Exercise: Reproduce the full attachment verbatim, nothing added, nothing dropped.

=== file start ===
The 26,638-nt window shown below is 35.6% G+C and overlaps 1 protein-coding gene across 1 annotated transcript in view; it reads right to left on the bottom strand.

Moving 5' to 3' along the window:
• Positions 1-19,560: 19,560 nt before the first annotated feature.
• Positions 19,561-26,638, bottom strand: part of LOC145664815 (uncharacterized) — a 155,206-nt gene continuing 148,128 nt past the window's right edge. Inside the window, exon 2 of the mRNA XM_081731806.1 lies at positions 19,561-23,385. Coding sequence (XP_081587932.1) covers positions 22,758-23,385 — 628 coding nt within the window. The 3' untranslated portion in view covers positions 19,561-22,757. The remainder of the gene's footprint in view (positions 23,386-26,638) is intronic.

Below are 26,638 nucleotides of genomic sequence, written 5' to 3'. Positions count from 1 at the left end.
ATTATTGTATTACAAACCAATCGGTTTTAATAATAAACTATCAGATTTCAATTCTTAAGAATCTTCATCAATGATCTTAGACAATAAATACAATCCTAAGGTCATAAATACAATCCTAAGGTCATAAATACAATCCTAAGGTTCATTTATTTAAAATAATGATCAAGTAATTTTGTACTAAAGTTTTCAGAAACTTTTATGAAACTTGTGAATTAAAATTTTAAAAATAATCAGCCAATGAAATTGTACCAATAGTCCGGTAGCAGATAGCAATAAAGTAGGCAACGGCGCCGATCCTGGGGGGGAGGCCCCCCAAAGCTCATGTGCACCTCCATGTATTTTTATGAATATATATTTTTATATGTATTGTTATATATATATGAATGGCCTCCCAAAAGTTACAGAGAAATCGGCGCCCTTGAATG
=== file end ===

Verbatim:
The 26,638-nt window shown below is 35.6% G+C and overlaps 1 protein-coding gene across 1 annotated transcript in view; it reads right to left on the bottom strand.

Moving 5' to 3' along the window:
• Positions 1-19,560: 19,560 nt before the first annotated feature.
• Positions 19,561-26,638, bottom strand: part of LOC145664815 (uncharacterized) — a 155,206-nt gene continuing 148,128 nt past the window's right edge. Inside the window, exon 2 of the mRNA XM_081731806.1 lies at positions 19,561-23,385. Coding sequence (XP_081587932.1) covers positions 22,758-23,385 — 628 coding nt within the window. The 3' untranslated portion in view covers positions 19,561-22,757. The remainder of the gene's footprint in view (positions 23,386-26,638) is intronic.

Below are 26,638 nucleotides of genomic sequence, written 5' to 3'. Positions count from 1 at the left end.
ATTATTGTATTACAAACCAATCGGTTTTAATAATAAACTATCAGATTTCAATTCTTAAGAATCTTCATCAATGATCTTAGACAATAAATACAATCCTAAGGTCATAAATACAATCCTAAGGTCATAAATACAATCCTAAGGTTCATTTATTTAAAATAATGATCAAGTAATTTTGTACTAAAGTTTTCAGAAACTTTTATGAAACTTGTGAATTAAAATTTTAAAAATAATCAGCCAATGAAATTGTACCAATAGTCCGGTAGCAGATAGCAATAAAGTAGGCAACGGCGCCGATCCTGGGGGGGAGGCCCCCCAAAGCTCATGTGCACCTCCATGTATTTTTATGAATATATATTTTTATATGTATTGTTATATATATATGAATGGCCTCCCAAAAGTTACAGAGAAATCGGCGCCCTTGAATG